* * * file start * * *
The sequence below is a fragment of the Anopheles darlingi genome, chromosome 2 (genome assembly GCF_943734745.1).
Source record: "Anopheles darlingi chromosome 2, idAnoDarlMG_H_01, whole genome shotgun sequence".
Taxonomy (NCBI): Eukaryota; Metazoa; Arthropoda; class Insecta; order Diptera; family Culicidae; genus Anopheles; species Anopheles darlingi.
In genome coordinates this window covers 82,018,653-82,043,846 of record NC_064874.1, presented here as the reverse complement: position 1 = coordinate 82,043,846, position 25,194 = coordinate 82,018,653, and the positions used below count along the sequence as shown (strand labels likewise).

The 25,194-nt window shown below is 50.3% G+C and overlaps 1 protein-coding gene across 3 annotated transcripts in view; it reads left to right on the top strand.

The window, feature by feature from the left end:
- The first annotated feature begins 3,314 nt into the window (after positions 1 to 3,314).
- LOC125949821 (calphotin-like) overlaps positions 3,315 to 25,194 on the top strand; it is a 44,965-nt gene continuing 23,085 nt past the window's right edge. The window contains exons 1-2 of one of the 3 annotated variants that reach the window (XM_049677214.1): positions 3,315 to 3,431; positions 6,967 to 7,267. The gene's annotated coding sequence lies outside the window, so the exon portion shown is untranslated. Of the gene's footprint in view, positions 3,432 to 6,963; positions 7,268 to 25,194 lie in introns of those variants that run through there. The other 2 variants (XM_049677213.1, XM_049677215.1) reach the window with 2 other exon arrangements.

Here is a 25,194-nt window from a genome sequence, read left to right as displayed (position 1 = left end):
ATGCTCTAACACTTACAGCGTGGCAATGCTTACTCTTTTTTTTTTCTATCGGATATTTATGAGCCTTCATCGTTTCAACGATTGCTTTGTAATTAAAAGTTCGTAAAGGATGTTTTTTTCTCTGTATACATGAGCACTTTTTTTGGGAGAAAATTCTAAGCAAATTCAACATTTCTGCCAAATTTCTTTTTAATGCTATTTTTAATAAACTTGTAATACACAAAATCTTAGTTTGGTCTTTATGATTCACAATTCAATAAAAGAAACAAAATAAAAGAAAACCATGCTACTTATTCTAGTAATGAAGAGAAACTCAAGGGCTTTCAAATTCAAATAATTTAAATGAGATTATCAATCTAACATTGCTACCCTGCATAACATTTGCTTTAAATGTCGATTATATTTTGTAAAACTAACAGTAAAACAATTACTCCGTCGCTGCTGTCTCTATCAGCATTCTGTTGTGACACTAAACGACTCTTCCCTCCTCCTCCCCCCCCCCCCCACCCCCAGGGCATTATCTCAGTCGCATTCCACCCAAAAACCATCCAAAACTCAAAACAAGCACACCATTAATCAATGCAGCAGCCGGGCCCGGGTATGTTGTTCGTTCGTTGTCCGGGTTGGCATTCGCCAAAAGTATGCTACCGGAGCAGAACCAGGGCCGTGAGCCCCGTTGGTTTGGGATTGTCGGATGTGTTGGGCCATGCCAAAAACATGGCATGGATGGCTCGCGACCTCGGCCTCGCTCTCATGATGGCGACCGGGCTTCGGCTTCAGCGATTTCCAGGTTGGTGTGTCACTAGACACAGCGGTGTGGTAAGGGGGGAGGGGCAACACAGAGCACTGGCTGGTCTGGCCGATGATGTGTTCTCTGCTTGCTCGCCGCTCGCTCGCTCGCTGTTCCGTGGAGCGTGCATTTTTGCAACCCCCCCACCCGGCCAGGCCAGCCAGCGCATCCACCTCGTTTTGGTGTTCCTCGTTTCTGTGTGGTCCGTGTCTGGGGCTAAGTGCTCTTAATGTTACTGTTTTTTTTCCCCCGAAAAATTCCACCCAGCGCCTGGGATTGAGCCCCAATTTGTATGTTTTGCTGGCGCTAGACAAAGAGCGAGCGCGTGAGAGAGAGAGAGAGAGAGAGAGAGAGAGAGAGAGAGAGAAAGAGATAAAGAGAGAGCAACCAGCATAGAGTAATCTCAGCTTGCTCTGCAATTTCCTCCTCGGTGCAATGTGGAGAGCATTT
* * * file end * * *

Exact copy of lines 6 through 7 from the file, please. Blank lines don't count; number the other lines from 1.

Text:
The window, feature by feature from the left end:
- The first annotated feature begins 3,314 nt into the window (after positions 1 to 3,314).